1. I would love to come and see CA acorns! Surfing the internet I found a chart of acorns from Japan and theirs are mostly long and skinny too! Definitely something I will enjoy studying year after year! Grace beamed and said, “Thanks!” to your kind words!

  2. Wow, how cool to have so many types of oaks and acorns in your area! I too *love* acorns and was hoping to complete this OHC but unfortunately couldn’t find any oaks nearby our house to study. =[ Perhaps I’ll have to extend our search area for next year. I love your egg carton of different acorns – maybe next fall we can hind a similar oak tree mecca. 😉

  3. I think your notebook pages came out really well, but I love the idea you had with organizing your acorns! We couldn’t find much in the way of acorns this year. Some years we are inundated, but it must be an off year for us.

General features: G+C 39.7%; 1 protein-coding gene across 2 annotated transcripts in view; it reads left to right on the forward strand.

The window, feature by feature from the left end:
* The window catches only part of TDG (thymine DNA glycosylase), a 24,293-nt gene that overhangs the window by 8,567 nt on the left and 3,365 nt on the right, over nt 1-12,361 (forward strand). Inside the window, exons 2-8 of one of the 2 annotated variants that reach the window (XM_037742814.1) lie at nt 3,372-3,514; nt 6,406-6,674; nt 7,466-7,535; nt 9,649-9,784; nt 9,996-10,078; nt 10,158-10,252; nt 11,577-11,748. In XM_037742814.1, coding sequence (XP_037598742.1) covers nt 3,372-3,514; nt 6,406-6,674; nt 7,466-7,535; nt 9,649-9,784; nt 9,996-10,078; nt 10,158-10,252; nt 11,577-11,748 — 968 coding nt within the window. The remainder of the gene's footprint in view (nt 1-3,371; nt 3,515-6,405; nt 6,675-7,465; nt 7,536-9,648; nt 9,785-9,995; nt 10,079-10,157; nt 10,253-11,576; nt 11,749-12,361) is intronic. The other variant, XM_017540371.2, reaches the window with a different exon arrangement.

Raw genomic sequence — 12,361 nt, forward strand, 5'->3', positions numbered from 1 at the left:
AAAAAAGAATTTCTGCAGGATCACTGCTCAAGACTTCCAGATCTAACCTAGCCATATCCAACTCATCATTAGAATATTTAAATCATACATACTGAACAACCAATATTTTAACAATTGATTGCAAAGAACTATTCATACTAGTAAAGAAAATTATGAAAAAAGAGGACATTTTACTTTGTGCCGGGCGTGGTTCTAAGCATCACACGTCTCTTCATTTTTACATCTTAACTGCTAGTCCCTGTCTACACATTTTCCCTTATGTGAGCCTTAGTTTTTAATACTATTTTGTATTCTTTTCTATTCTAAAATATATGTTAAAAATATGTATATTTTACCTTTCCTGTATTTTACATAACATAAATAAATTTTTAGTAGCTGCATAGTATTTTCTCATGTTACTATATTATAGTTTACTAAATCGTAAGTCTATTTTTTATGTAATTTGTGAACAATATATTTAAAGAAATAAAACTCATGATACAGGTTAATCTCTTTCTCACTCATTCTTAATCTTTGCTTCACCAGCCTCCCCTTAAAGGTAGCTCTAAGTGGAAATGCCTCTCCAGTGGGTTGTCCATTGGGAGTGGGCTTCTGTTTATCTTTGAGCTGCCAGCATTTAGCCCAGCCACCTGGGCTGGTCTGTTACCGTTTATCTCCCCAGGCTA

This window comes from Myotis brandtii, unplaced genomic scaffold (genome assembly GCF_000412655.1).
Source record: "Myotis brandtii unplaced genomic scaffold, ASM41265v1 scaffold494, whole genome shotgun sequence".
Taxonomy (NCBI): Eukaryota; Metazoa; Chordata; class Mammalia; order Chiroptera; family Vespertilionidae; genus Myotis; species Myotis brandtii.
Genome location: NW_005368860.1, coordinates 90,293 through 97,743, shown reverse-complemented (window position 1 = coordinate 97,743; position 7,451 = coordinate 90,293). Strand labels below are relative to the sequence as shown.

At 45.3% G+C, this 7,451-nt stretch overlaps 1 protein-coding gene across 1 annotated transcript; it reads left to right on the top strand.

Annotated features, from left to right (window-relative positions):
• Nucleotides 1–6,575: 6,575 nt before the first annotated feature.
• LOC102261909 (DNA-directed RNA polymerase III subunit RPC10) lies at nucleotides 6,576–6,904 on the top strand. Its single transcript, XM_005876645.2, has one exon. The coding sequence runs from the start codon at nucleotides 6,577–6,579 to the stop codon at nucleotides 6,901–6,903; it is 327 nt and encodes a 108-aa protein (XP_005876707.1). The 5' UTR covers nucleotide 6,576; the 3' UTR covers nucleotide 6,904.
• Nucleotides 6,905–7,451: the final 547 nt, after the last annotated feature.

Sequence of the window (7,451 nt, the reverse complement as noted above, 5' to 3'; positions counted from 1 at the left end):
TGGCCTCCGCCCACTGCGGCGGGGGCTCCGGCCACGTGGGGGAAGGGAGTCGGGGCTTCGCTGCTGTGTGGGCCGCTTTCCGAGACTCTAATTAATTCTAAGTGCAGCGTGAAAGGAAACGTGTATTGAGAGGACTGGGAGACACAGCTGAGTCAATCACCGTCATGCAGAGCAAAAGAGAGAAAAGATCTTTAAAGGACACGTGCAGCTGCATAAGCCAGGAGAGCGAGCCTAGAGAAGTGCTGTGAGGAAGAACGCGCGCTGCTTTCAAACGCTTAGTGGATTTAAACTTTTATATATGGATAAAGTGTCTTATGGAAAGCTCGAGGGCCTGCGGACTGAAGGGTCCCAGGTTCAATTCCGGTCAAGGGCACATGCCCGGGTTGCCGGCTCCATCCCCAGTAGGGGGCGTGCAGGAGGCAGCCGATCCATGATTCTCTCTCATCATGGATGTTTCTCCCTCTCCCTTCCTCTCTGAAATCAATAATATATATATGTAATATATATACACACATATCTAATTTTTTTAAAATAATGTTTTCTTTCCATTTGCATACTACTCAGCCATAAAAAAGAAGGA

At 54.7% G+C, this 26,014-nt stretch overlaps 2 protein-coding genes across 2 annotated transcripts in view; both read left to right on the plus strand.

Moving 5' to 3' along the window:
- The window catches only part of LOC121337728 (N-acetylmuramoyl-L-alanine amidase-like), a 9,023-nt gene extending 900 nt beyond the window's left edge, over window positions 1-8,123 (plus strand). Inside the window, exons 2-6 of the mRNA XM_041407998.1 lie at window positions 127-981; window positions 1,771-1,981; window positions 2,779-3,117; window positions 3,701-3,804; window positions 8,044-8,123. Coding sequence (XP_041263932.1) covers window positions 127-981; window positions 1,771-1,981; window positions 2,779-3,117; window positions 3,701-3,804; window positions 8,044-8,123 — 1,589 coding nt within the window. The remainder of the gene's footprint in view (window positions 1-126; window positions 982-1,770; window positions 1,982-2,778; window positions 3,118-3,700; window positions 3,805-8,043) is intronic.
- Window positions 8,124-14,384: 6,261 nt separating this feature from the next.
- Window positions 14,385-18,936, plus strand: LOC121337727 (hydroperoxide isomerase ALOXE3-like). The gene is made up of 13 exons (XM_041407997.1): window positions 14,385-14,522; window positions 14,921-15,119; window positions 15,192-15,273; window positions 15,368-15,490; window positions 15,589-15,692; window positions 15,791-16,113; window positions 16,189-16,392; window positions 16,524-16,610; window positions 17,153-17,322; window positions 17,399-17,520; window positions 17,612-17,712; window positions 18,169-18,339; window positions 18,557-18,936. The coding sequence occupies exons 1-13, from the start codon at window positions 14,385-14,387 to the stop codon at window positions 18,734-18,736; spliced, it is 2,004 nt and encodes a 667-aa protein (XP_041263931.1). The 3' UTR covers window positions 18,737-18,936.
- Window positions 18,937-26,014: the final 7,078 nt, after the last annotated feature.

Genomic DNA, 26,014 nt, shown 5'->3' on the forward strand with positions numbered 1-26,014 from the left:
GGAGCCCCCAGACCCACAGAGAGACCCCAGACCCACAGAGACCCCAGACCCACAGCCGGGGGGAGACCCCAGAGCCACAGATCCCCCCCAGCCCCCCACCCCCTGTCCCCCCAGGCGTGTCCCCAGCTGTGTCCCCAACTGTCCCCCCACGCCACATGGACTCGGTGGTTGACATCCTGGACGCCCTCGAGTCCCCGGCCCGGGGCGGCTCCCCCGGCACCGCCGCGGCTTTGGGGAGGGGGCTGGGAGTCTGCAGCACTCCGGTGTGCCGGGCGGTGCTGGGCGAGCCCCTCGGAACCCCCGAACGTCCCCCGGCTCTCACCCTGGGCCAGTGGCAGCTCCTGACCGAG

Thanks,
    Sarah

  4. We live in Colorado and our Oaks are totally different from yours. So I really enjoyed this post. It seems as if Virginia has many great tree resources. I’m curious to see what Colorado’s Forestry Department has. Thank you for the idea. Funny how each child loves different aspects of nature study. My 7 year old son loves notebook pages when we get home from a walk and I can tell they will become more involved the older he gets.

    Also, the egg carton idea is brilliant!

    1. That’s awesome that your son enjoys the notebooking pages. I didn’t bring mine home from brick and mortar until fourth grade, and they did so very little writing that she still has a bit of “reluctant writer” in her. It’s getting better though!